Fires and Small Towns

Here’s how you know you’re in a small town: when folks hear sirens, they turn out to see what has happened. I was struck by the bystanders giving the once-over to this gas station fire in Scott City.

I didn’t have a date for the fire, so I couldn’t find the story, if any, that went with the pictures.

This looks like the owner

Unlike the people who looked like plain old gawkers (I admit to being a professional gawker), this man has the look of someone who has lost his livelihood.

Did fire start at pumps?

I don’t know if the fire started at the gas pumps and spread to the building or vice versa. Seeing the damaged cars reminded me of something that happened in West Palm Beach in the early 1970s.

A fellow brought his brand-new Corvette in to the dealer for service. He demanded that they park it far away from any other car in the parking lot so it wouldn’t get dinged.

The service manager had it parked in the very back row of the lot. Right next to the FEC Railroad main line.

Yep, you guessed it. The FEC had a massive derailment that afternoon and dumped tons of railroad cars on top of the man’s precious Corvette.

Other fire and fire equipment stories

Pi Kappa Alpha’s fire truck

Scott City fire truck

1989 Idan-Ha Hotel fire

The lily pond behind Fire Station #1

An Ohio family watches their home die

Sikeston church destroyed by fire

Cape’s old Fire Station #2 on Independence

200 to 300 lives were lost when the steamboat The Stonewall burned near Neely’s Landing

Boy Scout Chuck Dockins rescues two girls from burning auto

Scott City fire photo gallery

Click on any photo to make it larger, then click on the left or right side of the image to move through the gallery. Look for some things you don’t see any more: a AAA Emergency Service sign; a Public Telephone sign, and a horseshoe tacked above the door to the station (with the prongs pointing up to keep the good luck from spilling out).

5 Replies to “Fires and Small Towns”

  1. The physical evidence indicates the concentration of the fire was centered around gas pump #2 and the left front fender of the Ford. The position of the gas pump and the car indicate that the car must have struck the pump, severing the fuel lines and electricals causing an ignition source, and the presence of fuel combined with atmospheric oxygen resulted in the conflagration. It must have been one of those unintended acceleration incidents…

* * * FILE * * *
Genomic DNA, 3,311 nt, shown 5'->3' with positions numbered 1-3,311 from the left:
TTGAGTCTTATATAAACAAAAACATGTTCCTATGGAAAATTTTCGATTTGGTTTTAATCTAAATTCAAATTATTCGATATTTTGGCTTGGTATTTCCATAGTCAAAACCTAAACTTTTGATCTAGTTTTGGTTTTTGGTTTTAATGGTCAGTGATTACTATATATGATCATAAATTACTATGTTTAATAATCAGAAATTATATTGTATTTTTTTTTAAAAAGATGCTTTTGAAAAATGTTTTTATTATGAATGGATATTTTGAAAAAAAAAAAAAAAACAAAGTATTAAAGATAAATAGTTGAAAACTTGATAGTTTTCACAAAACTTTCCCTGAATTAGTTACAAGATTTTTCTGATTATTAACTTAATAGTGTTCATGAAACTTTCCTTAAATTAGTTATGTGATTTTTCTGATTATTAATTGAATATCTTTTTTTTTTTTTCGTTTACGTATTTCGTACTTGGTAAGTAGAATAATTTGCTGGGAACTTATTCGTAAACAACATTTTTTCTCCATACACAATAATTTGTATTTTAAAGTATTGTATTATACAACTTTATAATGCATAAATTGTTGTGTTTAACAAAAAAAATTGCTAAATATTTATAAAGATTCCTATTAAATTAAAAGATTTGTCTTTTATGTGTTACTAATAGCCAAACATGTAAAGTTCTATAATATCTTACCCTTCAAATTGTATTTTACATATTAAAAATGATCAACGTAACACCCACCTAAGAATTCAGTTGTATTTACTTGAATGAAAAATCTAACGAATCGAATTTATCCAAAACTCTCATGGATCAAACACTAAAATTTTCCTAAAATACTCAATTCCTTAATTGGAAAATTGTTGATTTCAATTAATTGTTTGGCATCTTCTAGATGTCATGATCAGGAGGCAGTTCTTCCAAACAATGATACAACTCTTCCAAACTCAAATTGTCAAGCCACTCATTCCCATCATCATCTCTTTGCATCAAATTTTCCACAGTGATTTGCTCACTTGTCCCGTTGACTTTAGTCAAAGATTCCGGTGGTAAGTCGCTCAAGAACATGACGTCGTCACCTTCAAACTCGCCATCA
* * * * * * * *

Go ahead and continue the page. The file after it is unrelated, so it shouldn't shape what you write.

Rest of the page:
2. Ken,
    You have a gift of being such a fine journalist and excellent photographer. You always had a knack for being at the right place at the right time with the right words and angles.
    The pictures of the fire are devastating, and I feel so sad for all involved.
    A smile came to my face when I looked over a bit of the Tigers song written by Mr. Shivelbine.
    I remember going into Shivelbines to get sheet music and other items.
    Too, I remember going to Osterloh’s to buy school supplies.
    Many of the store fronts on Broadway and on Main were very nice.
    Cape was a great town in which to grow up. If I go on with this, I will sound like an lady living in the past, talking about how good and simple things used to be.
    Sheila

  3. As best as I can determine (with the help of Google Maps Streetview) The address was 1705 Main Street, where Trax Edge Motors is now. According to hearsay-rumor the small building behind the car in image 8 was once used as the police dept/holding cell (again I’m not certain). The building appears to have only enough room to turn around in.

  4. For years it was known as Saveway Gas station & possibly it might have been run by Cliff Campbell (a one-time mayor of the Scott City) S. C. was made up of Fornfelt and Ancell (in 1960) In 1980 the town of Illmo was consolidated into Scott City as well.

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